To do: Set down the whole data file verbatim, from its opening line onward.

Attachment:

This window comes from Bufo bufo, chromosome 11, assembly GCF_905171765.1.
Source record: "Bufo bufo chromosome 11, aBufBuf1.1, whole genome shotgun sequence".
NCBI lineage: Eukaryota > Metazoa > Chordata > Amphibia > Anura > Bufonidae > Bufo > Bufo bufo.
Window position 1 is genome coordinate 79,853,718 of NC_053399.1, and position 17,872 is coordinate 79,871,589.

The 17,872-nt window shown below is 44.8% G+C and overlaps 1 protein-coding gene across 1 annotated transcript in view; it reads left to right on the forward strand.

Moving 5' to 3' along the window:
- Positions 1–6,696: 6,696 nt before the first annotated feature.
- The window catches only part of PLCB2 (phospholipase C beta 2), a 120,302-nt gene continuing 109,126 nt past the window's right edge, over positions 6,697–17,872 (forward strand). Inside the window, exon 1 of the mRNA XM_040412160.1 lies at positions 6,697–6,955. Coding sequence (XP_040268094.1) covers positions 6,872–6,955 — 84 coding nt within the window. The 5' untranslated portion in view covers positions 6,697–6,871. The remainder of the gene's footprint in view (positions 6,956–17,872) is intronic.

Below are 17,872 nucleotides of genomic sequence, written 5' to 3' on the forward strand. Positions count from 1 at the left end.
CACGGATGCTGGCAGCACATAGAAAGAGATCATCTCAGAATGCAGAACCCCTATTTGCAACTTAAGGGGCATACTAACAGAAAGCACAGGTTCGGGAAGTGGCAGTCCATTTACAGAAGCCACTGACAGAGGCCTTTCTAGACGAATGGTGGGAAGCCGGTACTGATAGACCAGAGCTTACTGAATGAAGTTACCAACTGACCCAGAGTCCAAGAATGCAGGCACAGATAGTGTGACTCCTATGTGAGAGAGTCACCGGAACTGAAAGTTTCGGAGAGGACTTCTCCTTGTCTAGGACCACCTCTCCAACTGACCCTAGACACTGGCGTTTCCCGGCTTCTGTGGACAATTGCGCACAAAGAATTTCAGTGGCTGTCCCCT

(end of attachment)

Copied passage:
This window comes from Bufo bufo, chromosome 11, assembly GCF_905171765.1.
Source record: "Bufo bufo chromosome 11, aBufBuf1.1, whole genome shotgun sequence".
NCBI lineage: Eukaryota > Metazoa > Chordata > Amphibia > Anura > Bufonidae > Bufo > Bufo bufo.
Window position 1 is genome coordinate 79,853,718 of NC_053399.1, and position 17,872 is coordinate 79,871,589.

The 17,872-nt window shown below is 44.8% G+C and overlaps 1 protein-coding gene across 1 annotated transcript in view; it reads left to right on the forward strand.

Moving 5' to 3' along the window:
- Positions 1–6,696: 6,696 nt before the first annotated feature.
- The window catches only part of PLCB2 (phospholipase C beta 2), a 120,302-nt gene continuing 109,126 nt past the window's right edge, over positions 6,697–17,872 (forward strand). Inside the window, exon 1 of the mRNA XM_040412160.1 lies at positions 6,697–6,955. Coding sequence (XP_040268094.1) covers positions 6,872–6,955 — 84 coding nt within the window. The 5' untranslated portion in view covers positions 6,697–6,871. The remainder of the gene's footprint in view (positions 6,956–17,872) is intronic.

Below are 17,872 nucleotides of genomic sequence, written 5' to 3' on the forward strand. Positions count from 1 at the left end.
CACGGATGCTGGCAGCACATAGAAAGAGATCATCTCAGAATGCAGAACCCCTATTTGCAACTTAAGGGGCATACTAACAGAAAGCACAGGTTCGGGAAGTGGCAGTCCATTTACAGAAGCCACTGACAGAGGCCTTTCTAGACGAATGGTGGGAAGCCGGTACTGATAGACCAGAGCTTACTGAATGAAGTTACCAACTGACCCAGAGTCCAAGAATGCAGGCACAGATAGTGTGACTCCTATGTGAGAGAGTCACCGGAACTGAAAGTTTCGGAGAGGACTTCTCCTTGTCTAGGACCACCTCTCCAACTGACCCTAGACACTGGCGTTTCCCGGCTTCTGTGGACAATTGCGCACAAAGAATTTCAGTGGCTGTCCCCT